Your Brand is My Problem: The Life of a Branding Consultant


Your brand is my problem.

I don’t see this as a negative. As someone who has built a career on the pseudo-science of brand strategy, I take the identity of the companies I work with very seriously. It is my responsibility, and even privilege, to do the work that I do. As rewarding as it may be, it can also be tough. For one, it requires a special combination of inspiration in which the creative and analytical parts of the brain are working together. On top of that, the work itself lives in a grey zone: brand strategy isn’t exact, and depending on your client, much is still left up to interpretation.

A lot, then, depends on the client and agency relationship.

In my work at Puccini Group, I’ve had the good fortune of working with excellent clients – so many of whom we are lucky to work with again and again, which is somewhat rare regardless of industry, but especially in hospitality where brands and owners have portfolios that span the globe.

Whether working a signature restaurant identity for a luxury resort in the Maldives, or developing a new brand for a lifestyle hotel in our own backyard of San Francisco, client trust is paramount. From this variety of work across so many markets, I’ve realized how valuable breadth of experience within an industry is, and it’s perhaps what separates Puccini Group’s branding and marketing efforts from those we often compete with for business: while we’re hospitality-specialized, we aren’t limited by geography or time zones. In fact, portability is built into our business model. We bring fresh, unbiased eyes to the property and trade area, and research the mindsets and motivations of both the locals and travelers.

After we have a clear understanding of the most viable prospective guest, we build recommendations that help our client market most effectively and directly. This variety in landscape helps us to deliver inspired, totally unique solutions to our clients that fit their specific market, rather than a product that is pinned to the dominant aesthetic in a specific market — for example L.A. or NYC, where the same trends are recycled across hotels and restaurants in that area. While the work can be both exciting and creative, I’d recommend anyone seeking a career in branding or marketing to also consider whether they are interested in the analytical and occasionally emotional aspects of the field: it’s not all flashes of inspiration and unbounded creativity. It’s also a lot of careful communication and interpretation of your client’s wishes.

Navigating Emotional Responses

A good brand story is designed to evoke an emotional response — see some of the most notable logo controversies in recent history: Airbnb, Starbucks, Hillary 2016, and The Metropolitan Museum of Art. As such, developing a brand story and identity can often defy reason, regardless of whether that emotional response is positive or negative. As a result, creative agencies often grapple with client feedback like “I just don’t like it.” This form of emotionally-charged feedback is particularly dangerous, because it isn’t actionable. There’s no why to address. On the agency side, you hear creatives complaining all the time about how the client doesn’t “get it,” that they lack taste or that they aren’t aware of trends. While sometimes this may honestly be the case, it’s not the client’s fault for having a reaction to the material. After all, that is exactly the job that people like me — the brand strategist, copywriter, or graphic designer — are hired to do.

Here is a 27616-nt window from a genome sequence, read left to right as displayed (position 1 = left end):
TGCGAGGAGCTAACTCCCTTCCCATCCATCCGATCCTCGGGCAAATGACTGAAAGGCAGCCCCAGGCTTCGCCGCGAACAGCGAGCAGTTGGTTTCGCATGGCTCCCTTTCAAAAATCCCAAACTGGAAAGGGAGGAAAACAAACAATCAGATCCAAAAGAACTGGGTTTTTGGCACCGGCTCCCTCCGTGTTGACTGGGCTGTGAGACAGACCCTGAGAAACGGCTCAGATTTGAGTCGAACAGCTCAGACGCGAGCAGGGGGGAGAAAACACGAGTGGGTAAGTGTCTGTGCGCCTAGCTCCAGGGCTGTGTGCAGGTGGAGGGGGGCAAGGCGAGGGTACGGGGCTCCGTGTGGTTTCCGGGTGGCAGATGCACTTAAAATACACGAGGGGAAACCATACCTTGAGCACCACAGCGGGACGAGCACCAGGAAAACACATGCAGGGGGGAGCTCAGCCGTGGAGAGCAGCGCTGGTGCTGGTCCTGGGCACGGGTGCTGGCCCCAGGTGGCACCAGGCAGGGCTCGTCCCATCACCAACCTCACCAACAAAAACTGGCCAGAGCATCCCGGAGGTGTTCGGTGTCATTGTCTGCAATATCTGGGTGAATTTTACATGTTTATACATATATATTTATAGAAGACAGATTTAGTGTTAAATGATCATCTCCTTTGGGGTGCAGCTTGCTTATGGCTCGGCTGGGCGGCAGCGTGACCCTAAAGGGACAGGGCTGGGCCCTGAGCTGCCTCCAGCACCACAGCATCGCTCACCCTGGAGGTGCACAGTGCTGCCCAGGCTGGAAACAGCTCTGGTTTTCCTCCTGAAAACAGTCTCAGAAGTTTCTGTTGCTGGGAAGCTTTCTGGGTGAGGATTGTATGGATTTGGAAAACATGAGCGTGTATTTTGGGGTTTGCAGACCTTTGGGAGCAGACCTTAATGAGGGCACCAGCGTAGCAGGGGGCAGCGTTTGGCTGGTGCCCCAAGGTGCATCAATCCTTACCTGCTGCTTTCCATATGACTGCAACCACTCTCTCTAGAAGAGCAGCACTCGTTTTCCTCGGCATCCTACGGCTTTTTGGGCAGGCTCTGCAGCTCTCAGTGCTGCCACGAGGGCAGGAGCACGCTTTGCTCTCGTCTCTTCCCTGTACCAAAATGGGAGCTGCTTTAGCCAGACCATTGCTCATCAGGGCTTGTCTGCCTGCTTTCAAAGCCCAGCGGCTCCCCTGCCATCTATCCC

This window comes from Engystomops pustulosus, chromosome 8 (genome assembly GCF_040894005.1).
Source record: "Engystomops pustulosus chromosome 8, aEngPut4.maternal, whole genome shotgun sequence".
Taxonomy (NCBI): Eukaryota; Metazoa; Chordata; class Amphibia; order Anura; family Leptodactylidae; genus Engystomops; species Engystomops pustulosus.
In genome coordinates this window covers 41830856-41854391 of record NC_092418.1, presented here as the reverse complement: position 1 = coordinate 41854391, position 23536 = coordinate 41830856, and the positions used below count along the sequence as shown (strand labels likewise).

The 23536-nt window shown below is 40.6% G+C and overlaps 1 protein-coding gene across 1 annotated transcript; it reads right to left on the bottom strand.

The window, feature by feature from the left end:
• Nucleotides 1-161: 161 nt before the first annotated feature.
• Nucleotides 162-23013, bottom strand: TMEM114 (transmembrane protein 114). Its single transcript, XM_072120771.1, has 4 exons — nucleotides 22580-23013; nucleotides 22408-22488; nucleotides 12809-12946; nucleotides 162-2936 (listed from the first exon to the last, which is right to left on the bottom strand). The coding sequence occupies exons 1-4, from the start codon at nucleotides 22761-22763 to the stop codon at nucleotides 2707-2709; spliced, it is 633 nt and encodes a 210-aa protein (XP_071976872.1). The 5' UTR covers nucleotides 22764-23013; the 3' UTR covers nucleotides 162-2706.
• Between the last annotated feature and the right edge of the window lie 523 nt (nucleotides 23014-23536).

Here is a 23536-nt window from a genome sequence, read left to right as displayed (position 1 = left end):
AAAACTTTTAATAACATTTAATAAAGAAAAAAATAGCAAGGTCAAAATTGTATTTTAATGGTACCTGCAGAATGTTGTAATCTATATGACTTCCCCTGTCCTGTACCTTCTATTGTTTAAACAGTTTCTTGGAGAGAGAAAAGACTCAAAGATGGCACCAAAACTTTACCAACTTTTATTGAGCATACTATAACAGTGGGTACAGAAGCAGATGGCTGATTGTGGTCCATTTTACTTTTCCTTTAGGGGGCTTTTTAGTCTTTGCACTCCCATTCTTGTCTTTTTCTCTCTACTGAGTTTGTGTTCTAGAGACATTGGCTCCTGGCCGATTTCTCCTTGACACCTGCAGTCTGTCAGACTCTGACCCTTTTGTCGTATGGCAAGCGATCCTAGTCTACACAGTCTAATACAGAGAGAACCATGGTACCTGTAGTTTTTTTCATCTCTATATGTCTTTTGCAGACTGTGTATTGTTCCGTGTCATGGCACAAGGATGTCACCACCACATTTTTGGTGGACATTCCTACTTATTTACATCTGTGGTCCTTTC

Photos courtesy of The Puccini Group

Always Overcommunicate

A client is not required to love the first idea or image that the agency sends, but it is important that they understand why those elements were chosen and know how to articulate what can be done better the second time.

It is the responsibility of the creative agency to provide their clients with a foundation of knowledge that can better aid in the communication process.

Nothing irks me more than to see a round of logos go out without explanation or context, and I take special care to make sure that I never leave a client in the dark. It’s a form of negligence contributing toward a very fragile relationship between client and creative.

Create a Roadmap

In my role at Puccini Group, I’ve been fortunate enough to work with some of the most notable international brands in the hospitality industry and with the talented individuals who lead that space. Despite that extensive experience, my team and I are always careful to assume nothing about a client’s familiarity with the process and principles of branding. Instead, we set out to establish a strong foundation for the client-creative relationship – a clear roadmap of the goals and checkpoints ahead. Equally important is instituting a lexicon of terms for client and creative team to share, so that everyone is clear on association and meaning, particularly if any technical language is involved in either the deliverable or the feedback.

To those on the creative services side who don’t already embrace this foundational work as part of your process, I recommend trying it.

We’ve found it’s well worth the upfront investment of time and effort.

To those on the client side, I’ll say this: push yourself to identify the why and to go beyond personal bias. Collect feedback broadly from your target customers, not just your colleagues. It’s also important to remember that even with the best laid plans, the process is rarely smooth. It’s oddly emotional, fraught with associations, and you have a lot of people involved who really care about the outcome.

The payoff is that when you nail the combination of caring and communicating so that both client and agency are in perfect sync, with a clear understanding of desired outcome, the work tends to be amazing, and well worth the emotional rollercoaster.

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